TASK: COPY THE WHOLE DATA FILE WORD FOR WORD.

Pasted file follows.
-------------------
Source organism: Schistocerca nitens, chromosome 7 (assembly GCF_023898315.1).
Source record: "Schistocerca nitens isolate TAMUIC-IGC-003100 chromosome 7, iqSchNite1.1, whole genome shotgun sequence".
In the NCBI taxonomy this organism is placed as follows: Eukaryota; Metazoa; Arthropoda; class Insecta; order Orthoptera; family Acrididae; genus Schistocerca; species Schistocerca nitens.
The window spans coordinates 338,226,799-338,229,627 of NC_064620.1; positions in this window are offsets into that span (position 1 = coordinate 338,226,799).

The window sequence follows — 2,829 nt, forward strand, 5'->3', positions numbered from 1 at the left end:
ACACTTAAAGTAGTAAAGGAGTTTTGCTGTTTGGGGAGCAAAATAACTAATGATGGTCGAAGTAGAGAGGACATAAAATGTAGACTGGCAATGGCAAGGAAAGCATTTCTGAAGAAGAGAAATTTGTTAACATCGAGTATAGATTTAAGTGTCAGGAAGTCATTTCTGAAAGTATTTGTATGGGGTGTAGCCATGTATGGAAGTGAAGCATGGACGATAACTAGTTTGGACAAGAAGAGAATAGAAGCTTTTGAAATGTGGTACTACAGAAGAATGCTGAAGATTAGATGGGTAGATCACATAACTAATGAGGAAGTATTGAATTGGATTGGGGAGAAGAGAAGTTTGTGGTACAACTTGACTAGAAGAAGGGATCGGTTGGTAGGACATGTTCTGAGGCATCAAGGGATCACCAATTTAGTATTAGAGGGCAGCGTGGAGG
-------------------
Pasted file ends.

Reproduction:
Source organism: Schistocerca nitens, chromosome 7 (assembly GCF_023898315.1).
Source record: "Schistocerca nitens isolate TAMUIC-IGC-003100 chromosome 7, iqSchNite1.1, whole genome shotgun sequence".
In the NCBI taxonomy this organism is placed as follows: Eukaryota; Metazoa; Arthropoda; class Insecta; order Orthoptera; family Acrididae; genus Schistocerca; species Schistocerca nitens.
The window spans coordinates 338,226,799-338,229,627 of NC_064620.1; positions in this window are offsets into that span (position 1 = coordinate 338,226,799).

The window sequence follows — 2,829 nt, forward strand, 5'->3', positions numbered from 1 at the left end:
ACACTTAAAGTAGTAAAGGAGTTTTGCTGTTTGGGGAGCAAAATAACTAATGATGGTCGAAGTAGAGAGGACATAAAATGTAGACTGGCAATGGCAAGGAAAGCATTTCTGAAGAAGAGAAATTTGTTAACATCGAGTATAGATTTAAGTGTCAGGAAGTCATTTCTGAAAGTATTTGTATGGGGTGTAGCCATGTATGGAAGTGAAGCATGGACGATAACTAGTTTGGACAAGAAGAGAATAGAAGCTTTTGAAATGTGGTACTACAGAAGAATGCTGAAGATTAGATGGGTAGATCACATAACTAATGAGGAAGTATTGAATTGGATTGGGGAGAAGAGAAGTTTGTGGTACAACTTGACTAGAAGAAGGGATCGGTTGGTAGGACATGTTCTGAGGCATCAAGGGATCACCAATTTAGTATTAGAGGGCAGCGTGGAGG